Filing bankruptcy can be a daunting process. If you are drowning in debt and unable to pay your bills, you may have considered bankruptcy. Prior to filing, you must complete pre-bankruptcy credit counseling. Also referred to as budget briefing, the counseling for filing bankruptcy will include an analysis of your current financial situation, as well as alternatives to filing bankruptcy (such as a debt management program) and a plan to not incur more debt. This will enable you to better understand the bankruptcy process and see whether filing bankruptcy is right for you.
What is Consumer Bankruptcy Counseling?
Bankruptcy is a court proceeding in which an insolvent debtor’s assets are liquidated and the debtor is relieved of further liability. Chapter 7 bankruptcy liquidates all or most of your debts (excluding student loan debt), whereas Chapter 13 bankruptcy reorganizes your debt into a single monthly payment.
In order to file for Chapter 7 or Chapter 13, you will need to acquire a bankruptcy certificate by a nonprofit credit counseling agency or debt relief company, such as American Consumer Credit Counseling, that has been approved by the U.S. Trustee’s Office.
You must obtain certificates at two stages of the bankruptcy process:
- When you file for bankruptcy; and
- After you file for bankruptcy but before your debts are discharged.
You can take the pre-bankruptcy credit counseling course at an approved credit counselor’s office, by phone, or online. Allow 60 to 90 minutes to complete the session. During that time, you will be counseled on:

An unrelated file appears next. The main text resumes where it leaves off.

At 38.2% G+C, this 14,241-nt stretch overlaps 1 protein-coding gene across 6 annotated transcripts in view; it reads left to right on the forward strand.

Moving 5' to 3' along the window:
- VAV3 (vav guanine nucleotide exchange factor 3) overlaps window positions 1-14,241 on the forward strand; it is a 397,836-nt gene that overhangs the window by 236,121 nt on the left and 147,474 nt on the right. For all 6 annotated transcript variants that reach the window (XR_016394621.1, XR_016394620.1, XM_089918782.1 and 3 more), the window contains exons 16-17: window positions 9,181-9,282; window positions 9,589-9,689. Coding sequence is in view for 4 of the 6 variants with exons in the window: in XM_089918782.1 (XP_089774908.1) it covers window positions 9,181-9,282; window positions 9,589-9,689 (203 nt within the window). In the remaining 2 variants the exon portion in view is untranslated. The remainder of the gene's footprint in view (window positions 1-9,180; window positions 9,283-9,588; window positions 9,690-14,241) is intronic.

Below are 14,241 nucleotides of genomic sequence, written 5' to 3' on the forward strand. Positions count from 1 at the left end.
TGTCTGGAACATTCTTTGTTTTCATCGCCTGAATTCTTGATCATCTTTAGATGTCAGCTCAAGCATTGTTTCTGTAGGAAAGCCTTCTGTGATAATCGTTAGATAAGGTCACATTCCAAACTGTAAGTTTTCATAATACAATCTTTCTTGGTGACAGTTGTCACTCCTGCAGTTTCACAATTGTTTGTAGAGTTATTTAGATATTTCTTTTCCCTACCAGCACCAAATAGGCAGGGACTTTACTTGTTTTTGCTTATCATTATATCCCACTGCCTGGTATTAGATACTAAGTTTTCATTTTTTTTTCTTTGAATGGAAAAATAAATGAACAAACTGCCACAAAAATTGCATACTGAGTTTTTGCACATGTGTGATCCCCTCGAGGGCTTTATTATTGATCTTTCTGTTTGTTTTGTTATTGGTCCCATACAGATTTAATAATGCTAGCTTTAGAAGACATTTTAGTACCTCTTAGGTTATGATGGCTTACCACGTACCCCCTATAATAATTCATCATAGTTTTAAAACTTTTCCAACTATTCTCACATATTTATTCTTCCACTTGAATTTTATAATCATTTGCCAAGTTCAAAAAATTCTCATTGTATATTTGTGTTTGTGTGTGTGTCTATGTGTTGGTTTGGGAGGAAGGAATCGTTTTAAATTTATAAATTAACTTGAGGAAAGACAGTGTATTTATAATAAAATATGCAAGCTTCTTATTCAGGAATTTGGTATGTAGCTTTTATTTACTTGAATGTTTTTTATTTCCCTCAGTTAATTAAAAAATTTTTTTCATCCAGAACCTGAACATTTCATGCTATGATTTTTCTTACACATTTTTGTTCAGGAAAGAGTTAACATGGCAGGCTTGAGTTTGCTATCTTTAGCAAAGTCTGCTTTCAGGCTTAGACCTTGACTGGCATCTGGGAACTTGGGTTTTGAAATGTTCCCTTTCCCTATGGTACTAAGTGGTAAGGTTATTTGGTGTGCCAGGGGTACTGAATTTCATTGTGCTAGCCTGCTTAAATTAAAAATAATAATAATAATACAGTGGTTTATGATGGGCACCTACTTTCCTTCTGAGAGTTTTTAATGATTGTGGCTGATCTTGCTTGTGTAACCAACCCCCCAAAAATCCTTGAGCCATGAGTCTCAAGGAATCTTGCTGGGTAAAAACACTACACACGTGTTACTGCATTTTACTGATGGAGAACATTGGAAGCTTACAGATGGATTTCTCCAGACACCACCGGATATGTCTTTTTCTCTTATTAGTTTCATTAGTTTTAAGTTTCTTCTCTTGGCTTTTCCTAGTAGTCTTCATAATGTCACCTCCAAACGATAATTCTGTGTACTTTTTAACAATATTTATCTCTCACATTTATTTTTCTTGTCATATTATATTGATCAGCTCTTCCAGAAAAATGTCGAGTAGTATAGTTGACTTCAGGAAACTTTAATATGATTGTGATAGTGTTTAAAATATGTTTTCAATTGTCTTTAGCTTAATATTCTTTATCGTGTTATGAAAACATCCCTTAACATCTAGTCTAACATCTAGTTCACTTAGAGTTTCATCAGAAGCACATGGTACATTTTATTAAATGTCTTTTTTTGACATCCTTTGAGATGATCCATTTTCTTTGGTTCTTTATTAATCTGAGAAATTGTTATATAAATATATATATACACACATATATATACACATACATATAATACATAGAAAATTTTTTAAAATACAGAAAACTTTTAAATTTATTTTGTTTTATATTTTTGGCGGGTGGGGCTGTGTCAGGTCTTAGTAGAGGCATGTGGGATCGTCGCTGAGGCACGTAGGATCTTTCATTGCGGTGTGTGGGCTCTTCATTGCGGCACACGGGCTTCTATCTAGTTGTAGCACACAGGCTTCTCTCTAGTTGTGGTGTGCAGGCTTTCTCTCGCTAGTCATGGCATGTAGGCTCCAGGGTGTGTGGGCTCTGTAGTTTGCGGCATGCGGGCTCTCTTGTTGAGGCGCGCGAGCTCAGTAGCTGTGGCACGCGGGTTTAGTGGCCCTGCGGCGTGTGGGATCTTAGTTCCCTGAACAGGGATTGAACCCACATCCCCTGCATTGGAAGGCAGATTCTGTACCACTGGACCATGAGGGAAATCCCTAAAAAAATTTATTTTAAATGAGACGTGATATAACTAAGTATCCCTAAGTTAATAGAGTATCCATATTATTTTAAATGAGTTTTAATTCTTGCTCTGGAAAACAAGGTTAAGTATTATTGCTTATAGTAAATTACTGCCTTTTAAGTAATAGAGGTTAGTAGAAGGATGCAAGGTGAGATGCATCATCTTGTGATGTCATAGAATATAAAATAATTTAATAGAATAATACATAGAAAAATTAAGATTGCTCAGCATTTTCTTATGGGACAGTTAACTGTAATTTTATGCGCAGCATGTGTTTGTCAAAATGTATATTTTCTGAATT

- Your personal financial situation and a review of your current financial buying habits and goals;
- Setting up a personal budget plan; and
- Discussing various debt options including bankruptcy.
After you finish your course, you will receive your first certificate to file for bankruptcy. If you choose to proceed, the certificate is valid for six months.
Post-Bankruptcy Debtor Education
The post-bankruptcy credit counseling certificate focuses on educating consumers on future money management. It must be filed:
- Within 45 days after the creditors meeting (341 meeting) for Chapter 7 cases; and
- No later than the date of your last payment in the repayment plan or the date of the filing for the Motion for a Discharge for Chapter 13 cases.
Bankruptcy certificates enable consumers to understand the factors that led to their financial condition, as well as money management going forward. If you owe too much debt, bankruptcy may be the right decision for you. Make sure to understand all the options available to you towards debt relief for your situation.
If you’re struggling to pay off debt, ACCC can help. Schedule a free credit counseling session with us today.